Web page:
Aid groups praise Kenyan parliamentarians for rejecting a government bill that would have slashed foreign funding for Kenyan NGOs, damaging health services and legal aid for the poor.
NAIROBI (Thomson Reuters Foundation) – Kenyan non-governmental organisations (NGOs) praised MPs for rebelling against the government on Wednesday and rejecting a bill that would have cut foreign funding to NGOs providing essential healthcare and human rights services.
There has been widespread criticism of the Miscellaneous Amendment Bill 2013 which would have capped foreign funding of NGOs at 15 percent of their budgets.
On Wednesday evening, MPs rejected the bill at the last stage of the second reading by 87 votes to 73.
“We salute their bi-partisanship and commitment to national development, democratic governance and the rule of law,” said the CSO Reference Group, a network of Kenyan NGOs.
“In withdrawing these amendments, Kenya wins.”
Kenya’s NGO sector is mostly foreign funded, contributes 152 billion Kenya shillings ($1.7 billion) a year to the economy and employs 290,000 people, providing many health services and legal aid for the poor, aid agencies say.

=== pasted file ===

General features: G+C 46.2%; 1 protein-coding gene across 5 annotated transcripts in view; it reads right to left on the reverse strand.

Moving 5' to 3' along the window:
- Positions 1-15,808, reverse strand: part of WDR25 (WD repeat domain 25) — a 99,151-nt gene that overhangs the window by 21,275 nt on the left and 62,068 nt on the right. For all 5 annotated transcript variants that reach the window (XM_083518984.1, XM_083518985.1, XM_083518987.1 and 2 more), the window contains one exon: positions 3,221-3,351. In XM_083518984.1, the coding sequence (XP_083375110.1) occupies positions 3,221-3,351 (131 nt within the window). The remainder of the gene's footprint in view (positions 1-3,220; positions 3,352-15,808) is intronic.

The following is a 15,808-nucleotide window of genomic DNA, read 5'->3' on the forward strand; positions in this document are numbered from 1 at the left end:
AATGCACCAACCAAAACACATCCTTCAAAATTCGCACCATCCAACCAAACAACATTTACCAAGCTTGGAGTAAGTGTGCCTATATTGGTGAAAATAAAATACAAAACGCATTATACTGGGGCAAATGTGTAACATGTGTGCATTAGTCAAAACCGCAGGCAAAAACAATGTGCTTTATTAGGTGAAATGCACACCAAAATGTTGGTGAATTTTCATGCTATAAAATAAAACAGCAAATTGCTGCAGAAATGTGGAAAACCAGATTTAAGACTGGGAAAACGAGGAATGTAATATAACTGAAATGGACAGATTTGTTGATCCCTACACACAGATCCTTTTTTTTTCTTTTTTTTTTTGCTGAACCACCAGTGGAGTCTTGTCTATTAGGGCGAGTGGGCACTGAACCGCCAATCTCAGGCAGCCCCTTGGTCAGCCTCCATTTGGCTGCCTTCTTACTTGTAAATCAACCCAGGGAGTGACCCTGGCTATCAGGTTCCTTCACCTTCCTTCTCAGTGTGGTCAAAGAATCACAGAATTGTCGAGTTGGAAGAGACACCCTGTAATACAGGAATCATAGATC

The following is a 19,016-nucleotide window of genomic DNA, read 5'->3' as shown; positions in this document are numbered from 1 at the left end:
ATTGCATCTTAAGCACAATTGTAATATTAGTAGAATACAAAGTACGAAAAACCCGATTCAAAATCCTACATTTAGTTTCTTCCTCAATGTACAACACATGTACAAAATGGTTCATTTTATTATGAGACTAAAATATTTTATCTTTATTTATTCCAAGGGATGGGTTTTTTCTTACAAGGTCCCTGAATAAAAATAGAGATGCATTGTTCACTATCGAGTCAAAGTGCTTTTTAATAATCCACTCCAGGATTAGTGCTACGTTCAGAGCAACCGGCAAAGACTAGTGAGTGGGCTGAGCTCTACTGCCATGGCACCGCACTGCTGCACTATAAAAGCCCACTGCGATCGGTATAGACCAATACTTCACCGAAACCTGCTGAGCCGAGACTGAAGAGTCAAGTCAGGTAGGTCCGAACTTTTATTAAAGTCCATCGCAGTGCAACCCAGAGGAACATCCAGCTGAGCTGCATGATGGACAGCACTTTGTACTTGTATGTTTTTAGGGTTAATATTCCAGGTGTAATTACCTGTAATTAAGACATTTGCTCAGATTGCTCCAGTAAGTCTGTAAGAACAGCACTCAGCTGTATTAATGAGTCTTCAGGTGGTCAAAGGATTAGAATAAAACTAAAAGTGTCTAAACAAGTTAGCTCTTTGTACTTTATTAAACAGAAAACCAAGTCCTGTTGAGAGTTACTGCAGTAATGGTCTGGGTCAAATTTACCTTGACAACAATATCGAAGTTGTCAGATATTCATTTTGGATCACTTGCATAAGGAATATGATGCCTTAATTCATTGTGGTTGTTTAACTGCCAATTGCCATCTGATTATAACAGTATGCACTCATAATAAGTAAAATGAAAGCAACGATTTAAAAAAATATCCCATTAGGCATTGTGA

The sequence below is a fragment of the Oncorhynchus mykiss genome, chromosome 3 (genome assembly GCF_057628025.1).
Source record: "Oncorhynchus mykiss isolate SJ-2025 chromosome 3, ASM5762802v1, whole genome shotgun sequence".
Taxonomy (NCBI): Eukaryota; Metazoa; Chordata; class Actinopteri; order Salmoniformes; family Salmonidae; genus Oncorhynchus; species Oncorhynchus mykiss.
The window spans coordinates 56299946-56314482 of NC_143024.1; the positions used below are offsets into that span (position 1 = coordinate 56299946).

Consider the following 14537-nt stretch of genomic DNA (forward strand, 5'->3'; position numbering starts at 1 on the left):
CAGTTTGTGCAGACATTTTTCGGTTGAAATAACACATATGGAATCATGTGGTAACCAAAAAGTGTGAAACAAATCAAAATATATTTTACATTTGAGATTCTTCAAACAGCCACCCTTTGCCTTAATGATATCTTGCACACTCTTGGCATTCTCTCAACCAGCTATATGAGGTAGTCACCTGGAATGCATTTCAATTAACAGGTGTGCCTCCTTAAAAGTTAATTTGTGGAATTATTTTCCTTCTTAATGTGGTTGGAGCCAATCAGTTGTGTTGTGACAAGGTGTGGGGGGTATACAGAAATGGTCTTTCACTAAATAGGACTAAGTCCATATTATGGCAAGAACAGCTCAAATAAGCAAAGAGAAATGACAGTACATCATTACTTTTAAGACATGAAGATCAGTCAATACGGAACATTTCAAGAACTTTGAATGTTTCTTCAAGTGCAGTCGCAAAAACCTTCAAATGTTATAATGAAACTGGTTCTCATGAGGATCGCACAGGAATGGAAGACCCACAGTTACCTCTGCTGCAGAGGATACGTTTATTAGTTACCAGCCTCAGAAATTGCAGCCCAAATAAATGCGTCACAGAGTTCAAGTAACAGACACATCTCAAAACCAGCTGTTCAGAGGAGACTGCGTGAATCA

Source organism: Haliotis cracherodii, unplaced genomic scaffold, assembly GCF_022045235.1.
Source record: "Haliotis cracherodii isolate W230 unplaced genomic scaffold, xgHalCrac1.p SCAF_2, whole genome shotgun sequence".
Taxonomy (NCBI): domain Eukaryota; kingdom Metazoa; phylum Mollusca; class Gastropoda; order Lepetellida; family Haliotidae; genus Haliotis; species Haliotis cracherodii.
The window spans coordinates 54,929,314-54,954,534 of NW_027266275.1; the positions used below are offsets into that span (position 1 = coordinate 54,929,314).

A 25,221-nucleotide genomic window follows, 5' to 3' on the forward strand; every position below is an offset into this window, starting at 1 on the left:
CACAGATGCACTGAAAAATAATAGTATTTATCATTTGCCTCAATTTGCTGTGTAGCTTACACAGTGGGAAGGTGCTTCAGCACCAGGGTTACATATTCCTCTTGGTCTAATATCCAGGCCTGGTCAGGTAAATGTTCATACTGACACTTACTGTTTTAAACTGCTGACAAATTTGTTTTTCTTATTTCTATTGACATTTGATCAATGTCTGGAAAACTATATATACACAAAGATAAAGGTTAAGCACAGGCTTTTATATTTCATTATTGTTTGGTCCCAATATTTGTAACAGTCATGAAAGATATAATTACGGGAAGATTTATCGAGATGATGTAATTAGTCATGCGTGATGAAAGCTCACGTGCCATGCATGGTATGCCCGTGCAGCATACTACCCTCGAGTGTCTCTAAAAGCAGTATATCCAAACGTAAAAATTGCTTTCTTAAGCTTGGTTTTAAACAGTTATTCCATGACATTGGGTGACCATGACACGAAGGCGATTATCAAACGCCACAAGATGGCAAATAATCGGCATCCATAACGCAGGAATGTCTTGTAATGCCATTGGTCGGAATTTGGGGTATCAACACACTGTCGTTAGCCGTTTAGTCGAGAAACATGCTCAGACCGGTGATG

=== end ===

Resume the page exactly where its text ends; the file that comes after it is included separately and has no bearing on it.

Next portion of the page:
More than 18,000 Kenyans signed a petition and spoke to MPs and government leaders about the bill over the last two weeks, CSO Reference Group said.
Critics of the bill said the government was using it to silence human rights groups that had collected evidence from victims of Kenya’s 2007/08 post-election violence. The International Criminal Court in The Hague is trying President Uhuru Kenyatta and Vice President William Ruto on charges of crimes against humanity in connection with large-scale violence at that time.
The majority leader of the national assembly, Aden Duale, withdrew the proposal, saying it was unconstitutional.
“I’m a good recipient of the donors’ money,” he said, according to the Daily Nation newspaper.
Several MPs from northern Kenya, like Duale, have been educated by or have worked for NGOs. The region receives a lot of aid from NGOs because it is marginalised and drought prone.
“If we cap the money received by these organisations then we risk suffocating them and those people who entirely depend on them for survival,” the paper quoted Mukurwe-ini MP Kabando wa Kabando as saying.
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